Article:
This textbook uses modern political economy to introduce students of political science, government, economics, and public policy to the politics of the policymaking process. The book’s distinct political economy approach has two virtues. By developing general principles for thinking about policymaking, it can be applied across a range of issue areas. It also unifies the policy curriculum, offering coherence to standard methods for teaching economics and statistics, and drawing connections between fields.
The book begins by exploring the normative foundations of policymaking—political theory, social choice theory, and the Paretian and utilitarian underpinnings of policy analysis. It then introduces game theoretic models of social dilemmas—externalities, coordination problems, and commitment problems—that create opportunities for policy to improve social welfare. Finally, it shows how the political process creates technological and incentive constraints on government that shape policy outcomes. Throughout, concepts and models are illustrated and reinforced with discussions of empirical evidence and case studies.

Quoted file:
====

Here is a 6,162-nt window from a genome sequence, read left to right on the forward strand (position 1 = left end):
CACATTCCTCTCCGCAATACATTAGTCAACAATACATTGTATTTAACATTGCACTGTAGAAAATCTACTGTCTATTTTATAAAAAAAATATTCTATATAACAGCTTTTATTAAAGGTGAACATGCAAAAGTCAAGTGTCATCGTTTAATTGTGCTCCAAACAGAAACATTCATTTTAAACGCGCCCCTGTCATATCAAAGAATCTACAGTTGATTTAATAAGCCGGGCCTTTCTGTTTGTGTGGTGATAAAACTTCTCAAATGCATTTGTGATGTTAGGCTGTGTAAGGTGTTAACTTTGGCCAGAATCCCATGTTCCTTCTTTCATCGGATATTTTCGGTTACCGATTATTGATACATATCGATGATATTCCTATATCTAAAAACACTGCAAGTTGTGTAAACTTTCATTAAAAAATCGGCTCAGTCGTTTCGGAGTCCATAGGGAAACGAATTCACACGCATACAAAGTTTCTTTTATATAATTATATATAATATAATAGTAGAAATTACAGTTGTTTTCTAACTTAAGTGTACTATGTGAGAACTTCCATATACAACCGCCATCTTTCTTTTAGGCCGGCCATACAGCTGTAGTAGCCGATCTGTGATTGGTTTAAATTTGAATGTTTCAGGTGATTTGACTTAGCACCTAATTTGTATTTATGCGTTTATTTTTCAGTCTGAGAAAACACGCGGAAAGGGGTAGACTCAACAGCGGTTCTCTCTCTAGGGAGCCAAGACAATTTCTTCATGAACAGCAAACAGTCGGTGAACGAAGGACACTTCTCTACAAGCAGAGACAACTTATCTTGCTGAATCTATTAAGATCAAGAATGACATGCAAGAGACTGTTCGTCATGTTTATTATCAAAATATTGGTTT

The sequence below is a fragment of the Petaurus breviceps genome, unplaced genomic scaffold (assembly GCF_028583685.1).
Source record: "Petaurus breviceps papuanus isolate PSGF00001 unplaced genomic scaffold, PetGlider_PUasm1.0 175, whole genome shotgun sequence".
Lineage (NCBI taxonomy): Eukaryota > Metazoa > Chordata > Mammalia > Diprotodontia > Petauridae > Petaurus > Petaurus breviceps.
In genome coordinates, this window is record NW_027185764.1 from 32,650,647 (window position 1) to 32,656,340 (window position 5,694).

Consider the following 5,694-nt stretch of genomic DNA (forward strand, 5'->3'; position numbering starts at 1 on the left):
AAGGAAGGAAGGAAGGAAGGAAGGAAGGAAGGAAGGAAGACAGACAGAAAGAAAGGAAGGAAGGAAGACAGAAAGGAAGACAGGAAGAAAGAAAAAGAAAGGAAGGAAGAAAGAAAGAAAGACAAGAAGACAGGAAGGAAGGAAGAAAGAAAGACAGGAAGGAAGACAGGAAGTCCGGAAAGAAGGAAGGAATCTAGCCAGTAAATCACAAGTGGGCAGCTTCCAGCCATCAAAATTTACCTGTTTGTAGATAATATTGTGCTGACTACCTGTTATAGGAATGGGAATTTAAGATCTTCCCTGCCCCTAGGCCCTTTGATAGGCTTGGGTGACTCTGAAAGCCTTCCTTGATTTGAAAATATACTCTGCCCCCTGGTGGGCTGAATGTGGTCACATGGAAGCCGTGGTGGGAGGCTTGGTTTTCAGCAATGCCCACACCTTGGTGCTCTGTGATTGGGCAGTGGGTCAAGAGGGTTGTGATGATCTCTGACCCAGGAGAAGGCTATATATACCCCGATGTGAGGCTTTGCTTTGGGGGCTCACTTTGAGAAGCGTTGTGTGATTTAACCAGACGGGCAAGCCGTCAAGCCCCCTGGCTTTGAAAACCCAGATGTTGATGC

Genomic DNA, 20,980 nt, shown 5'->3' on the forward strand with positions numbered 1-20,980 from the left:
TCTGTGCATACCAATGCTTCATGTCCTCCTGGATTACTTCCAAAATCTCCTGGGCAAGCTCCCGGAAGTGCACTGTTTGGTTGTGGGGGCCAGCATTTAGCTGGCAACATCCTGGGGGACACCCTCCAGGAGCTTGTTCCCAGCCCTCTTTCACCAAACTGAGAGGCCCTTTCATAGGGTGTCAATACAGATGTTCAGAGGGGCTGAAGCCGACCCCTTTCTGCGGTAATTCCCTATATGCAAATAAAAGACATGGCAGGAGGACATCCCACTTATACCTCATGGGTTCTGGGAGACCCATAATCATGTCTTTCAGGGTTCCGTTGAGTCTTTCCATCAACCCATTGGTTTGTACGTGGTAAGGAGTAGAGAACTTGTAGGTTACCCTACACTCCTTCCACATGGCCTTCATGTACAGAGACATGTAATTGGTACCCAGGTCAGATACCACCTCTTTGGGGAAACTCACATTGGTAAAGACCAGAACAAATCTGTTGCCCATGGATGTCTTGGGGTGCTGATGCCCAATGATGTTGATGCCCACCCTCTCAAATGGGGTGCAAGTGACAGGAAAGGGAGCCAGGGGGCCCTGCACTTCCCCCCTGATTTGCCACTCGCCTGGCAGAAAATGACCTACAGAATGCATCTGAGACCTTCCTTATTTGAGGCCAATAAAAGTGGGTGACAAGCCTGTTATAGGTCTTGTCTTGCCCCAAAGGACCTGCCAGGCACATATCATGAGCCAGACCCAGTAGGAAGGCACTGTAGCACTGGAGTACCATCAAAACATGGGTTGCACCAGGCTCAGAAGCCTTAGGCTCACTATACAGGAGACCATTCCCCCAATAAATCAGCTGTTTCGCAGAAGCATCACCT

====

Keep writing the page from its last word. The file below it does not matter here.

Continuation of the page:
This textbook is essential for all students of public policy and for anyone interested in the most current methods influencing policymaking today.